By imitating the people that surround them, they learn how to project different facial expressions and emit sounds in sequence as though they were having a conversation. They smile, even at strangers. They do all of this to get the attention of others.
Children between 7 months and the first year of life
Between 7 months and the first year of life magical changes occur. The baby manages to sit and crawl on their own.
There diet is usually changed from only liquids to including solids. They learn to babble a few sounds until being able to say some words. They also become more attentive to the movement and the behavior of others.
Playing becomes the protagonist of their lives, forgetting and leaving everything including eating in order to play. They play by making repetitive movements, also by moving their toys from one place to another.
They begin to like objects that not only move but also emit sounds when they are played with. Their grip has “specialized” so much that within their fine psychomotor skills they begin to learn how to grasp objects in the form of tweezers. They also clap, say bye and blow kisses by bringing their hand to their mouth.
If they have building blocks they are able to stack them one over another.
Babies hate being ignored and they will do anything in order to maintain the attention of the family. They reject what they don’t like by shaking their head no or by pushing it away.
They begin to try to stand up while holding on to furniture. There are cases in which the baby learns to take their first steps and begin to walk before the first year of life.
Characteristics of early development from the first till the third year
After completing the first year of life, if they haven’t up till this moment, they learn to walk alone and to run.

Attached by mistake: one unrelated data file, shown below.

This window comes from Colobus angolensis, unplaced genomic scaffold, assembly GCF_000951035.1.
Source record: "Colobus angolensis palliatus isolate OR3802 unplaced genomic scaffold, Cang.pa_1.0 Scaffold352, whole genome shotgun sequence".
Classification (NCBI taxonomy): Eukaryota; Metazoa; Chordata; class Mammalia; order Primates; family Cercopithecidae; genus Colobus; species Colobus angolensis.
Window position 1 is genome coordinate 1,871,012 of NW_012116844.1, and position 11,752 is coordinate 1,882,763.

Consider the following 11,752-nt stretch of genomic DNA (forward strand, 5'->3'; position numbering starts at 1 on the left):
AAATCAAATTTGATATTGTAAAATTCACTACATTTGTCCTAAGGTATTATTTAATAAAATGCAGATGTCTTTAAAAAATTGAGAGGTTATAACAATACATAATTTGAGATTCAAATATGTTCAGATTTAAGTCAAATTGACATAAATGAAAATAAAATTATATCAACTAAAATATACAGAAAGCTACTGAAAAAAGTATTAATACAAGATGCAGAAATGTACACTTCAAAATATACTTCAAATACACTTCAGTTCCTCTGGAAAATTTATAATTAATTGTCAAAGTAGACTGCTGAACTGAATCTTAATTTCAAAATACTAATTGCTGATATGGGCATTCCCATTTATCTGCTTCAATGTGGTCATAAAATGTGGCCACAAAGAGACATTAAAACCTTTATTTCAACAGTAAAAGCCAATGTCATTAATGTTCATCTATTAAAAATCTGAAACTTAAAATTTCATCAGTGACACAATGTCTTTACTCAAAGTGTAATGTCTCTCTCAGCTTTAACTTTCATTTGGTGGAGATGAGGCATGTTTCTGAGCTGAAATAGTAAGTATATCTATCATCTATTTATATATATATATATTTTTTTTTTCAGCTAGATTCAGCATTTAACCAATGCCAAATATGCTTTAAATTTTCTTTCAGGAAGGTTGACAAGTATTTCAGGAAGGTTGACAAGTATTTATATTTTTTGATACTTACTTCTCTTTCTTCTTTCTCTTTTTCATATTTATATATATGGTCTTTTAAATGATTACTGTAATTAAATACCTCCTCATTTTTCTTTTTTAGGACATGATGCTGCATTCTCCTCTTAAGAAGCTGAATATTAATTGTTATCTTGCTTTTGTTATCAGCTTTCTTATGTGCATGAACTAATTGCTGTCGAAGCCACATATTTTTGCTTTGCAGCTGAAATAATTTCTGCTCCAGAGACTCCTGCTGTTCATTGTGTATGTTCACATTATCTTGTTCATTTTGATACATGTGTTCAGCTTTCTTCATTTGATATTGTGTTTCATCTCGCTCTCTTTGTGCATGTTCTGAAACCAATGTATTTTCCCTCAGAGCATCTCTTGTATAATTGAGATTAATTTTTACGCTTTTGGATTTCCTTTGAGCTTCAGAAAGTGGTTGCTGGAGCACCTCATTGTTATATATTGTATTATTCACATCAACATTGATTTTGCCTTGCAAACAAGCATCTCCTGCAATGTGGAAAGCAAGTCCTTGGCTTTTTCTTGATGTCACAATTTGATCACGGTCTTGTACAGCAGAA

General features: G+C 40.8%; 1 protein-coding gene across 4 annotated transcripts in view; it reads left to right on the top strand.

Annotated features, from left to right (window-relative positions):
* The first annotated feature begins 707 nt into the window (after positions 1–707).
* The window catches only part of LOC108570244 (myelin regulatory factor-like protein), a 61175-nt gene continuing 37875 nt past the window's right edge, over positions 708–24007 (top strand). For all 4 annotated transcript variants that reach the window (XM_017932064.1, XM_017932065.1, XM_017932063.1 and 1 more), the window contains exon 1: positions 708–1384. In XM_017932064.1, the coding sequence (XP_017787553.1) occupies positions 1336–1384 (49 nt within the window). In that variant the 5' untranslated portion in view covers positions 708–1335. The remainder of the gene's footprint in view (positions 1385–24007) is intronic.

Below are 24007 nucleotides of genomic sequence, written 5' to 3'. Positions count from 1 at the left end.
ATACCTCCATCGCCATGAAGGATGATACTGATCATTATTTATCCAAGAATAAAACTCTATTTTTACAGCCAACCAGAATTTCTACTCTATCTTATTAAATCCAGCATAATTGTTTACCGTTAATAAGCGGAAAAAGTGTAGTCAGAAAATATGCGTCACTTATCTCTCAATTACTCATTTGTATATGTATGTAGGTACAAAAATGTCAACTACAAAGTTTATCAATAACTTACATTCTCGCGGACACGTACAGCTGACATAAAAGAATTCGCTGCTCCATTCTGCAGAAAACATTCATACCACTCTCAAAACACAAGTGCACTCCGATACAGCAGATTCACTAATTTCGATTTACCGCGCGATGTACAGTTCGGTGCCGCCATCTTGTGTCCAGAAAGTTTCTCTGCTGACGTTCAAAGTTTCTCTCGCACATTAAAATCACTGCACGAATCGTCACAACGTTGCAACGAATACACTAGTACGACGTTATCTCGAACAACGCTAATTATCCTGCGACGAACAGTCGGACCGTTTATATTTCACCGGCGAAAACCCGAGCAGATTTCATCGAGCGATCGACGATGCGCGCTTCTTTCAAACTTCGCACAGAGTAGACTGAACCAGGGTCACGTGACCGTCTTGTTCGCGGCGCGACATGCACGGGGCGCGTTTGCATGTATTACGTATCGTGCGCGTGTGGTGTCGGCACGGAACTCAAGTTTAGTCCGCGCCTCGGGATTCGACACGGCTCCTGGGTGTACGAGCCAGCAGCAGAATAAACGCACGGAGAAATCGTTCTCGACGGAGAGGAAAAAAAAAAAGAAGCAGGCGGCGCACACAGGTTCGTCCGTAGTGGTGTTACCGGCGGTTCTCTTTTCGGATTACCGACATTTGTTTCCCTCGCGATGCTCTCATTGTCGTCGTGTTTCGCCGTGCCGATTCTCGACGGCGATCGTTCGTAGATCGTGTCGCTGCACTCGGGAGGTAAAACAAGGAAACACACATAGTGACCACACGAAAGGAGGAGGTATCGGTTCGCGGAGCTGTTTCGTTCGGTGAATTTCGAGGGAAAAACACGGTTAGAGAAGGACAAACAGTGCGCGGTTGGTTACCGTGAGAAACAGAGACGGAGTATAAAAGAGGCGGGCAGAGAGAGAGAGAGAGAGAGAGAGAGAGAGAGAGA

They are able to know what they like and what they don’t. They are also able to figure out how they feel in certain situations.
They become more independent. They also learn to eat, dress and bathe alone (always under the supervision of a parent).
The games they begin to play are reproductions of life. He or she becomes the parent of their dolls or action figures giving them food. They take the toys to the doctor when they are sick and when the toys behave badly they even get a lecture!
During this stage, the child becomes aware of their routine (they have to take a bath in the afternoon, they have to sleep at a certain hour). They also begin to show the good or bad manners they learn at home.
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- Flores, J. (2013). Efectividad del programa de estimulación temprana en el desarrollo psicomotor de niños de 0 a 3 años. Revista Ciencia y Tecnología, 9(4), 101-117. http://revistas.unitru.edu.pe/index.php/pgm/article/view/426
- AVARIA, M. A. (1999). “Desarrollo psicomotor”. Revista Chilena de Pediatría. 70(2): 162-167.
- SCHÖNHAUT, L., ÁLVAREZ, J., SALINAS, P., & ARMIJO, I. (2010). Desarrollo psicomotor en niños de nivel socioeconómico medio-Alto. Revista chilena de pediatría, 81(2), 123-128. https://scielo.conicyt.cl/scielo.php?pid=S0370-41062010000200004&script=sci_arttext&tlng=e